You'll NOT be bored. This ain't no sissy road ride. 15-18 miles of non-stop, action-packed singletrack. Stellar views to boot. If you are up for a challenge, this is a great ride.
I logged 2,600 ft. of elevation gain without doing the last 3 miles on the Van Sickle Trail
; 1 Cat 2 climb or (2) Cat 3 & a Cat 4.
There is plenty of parking a stone's throw past Spooner Pass on Highway 50. The climbing starts immediately from the trailhead at a grade that averages about 10% (Strava Cat 3). All of the loamy pine needle switchbacks are pretty easy to negotiate. There are a couple of places to catch a view of the lake through the pine trees, so take your time and enjoy the alpine environs.
The climbing slacks off after little more than a mile and the trail rolls up and down the ridge and past Duane Bliss Peak on the left. At about 3.5 miles in, the climbing kicks up again and averages about 9% grade for 1.5 miles (Strava Cat 3). However, the climbing feels harder because you'll encounter more and more loose rock and rock outcroppings that need to be negotiated. Hang in there! when you are about ready to give up and hike it, you'll pop out of the timber and finish at a rock promontory that is one of the best views of the entire Lake! Take a long break and have a snack, you are not yet 1/3 of the way.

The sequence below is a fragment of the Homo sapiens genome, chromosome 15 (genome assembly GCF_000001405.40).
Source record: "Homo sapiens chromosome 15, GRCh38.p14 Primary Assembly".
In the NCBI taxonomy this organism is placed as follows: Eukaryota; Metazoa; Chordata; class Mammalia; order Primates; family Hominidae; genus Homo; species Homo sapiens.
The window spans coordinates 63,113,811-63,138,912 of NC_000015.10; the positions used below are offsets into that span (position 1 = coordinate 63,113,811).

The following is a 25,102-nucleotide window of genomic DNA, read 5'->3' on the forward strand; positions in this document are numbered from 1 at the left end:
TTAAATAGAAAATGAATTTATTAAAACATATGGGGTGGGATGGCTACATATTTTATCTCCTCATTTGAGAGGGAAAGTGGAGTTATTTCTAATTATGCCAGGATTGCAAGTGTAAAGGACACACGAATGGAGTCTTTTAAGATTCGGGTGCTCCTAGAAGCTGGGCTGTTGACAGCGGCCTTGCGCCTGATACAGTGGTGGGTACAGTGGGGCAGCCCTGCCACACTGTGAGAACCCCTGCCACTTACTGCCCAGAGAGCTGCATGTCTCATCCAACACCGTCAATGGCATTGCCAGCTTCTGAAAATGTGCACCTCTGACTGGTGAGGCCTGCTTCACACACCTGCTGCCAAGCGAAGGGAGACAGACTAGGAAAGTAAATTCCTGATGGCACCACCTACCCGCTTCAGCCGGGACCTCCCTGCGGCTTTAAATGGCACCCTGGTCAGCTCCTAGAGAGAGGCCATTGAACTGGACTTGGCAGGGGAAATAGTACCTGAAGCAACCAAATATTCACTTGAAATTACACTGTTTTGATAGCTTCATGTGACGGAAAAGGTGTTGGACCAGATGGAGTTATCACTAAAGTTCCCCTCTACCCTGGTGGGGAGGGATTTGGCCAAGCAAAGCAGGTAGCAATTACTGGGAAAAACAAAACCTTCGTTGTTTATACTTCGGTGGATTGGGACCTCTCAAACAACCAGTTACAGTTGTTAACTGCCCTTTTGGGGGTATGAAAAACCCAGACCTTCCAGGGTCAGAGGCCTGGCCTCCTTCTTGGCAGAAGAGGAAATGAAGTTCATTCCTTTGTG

It is all downhill from here! At least that is what the map says, however, it is NOT as easy as you would think. You'll blaze down the next 2 miles on super fun singletrack, in and out, and around open pine forest to the Junction with Sierra Canyon Trail
, which is just past Genoa Peak.
From here, the riding gets progressively tougher with each passing mile. Don't get me wrong, it is still super fun! This trail just never lets up. I was constantly challenged with every possible obstacle. Up, down around and through, up and over; drops, steps, tight corners. This trail has it all. I felt like a kid putting every skill to use. There are not many places that give you a rest or even let you roll downhill for a spell. I felt like I had just done two hours of calisthenics, I think my arms were more tired than my legs.
As the trail drops down to Kingsbury grade, you'll encounter more and more trail intersections. For this ride, stay on the T.R.T. (Tahoe Rim Trail) which is clearly marked with blue & white triangle logo. Eventually, you'll hear the highway and pop-out on the Kingsbury grade on road 207. The T.R.T. continues across the road and starts climbing again.
The Van Sickle Trail
would be a great way to finish this ride as it is a very fun run down into town. To add Van Sickle Trail
to this ride, prepare for one last, tough climb on the TRT to gain the ridge and turn right when you meet the Van Sickle. I was pretty beat up after the first 18 miles of fun but challenging trail, so I opted to zip down the Kingsbury Road at a brisk 45 miles per hour and stop there.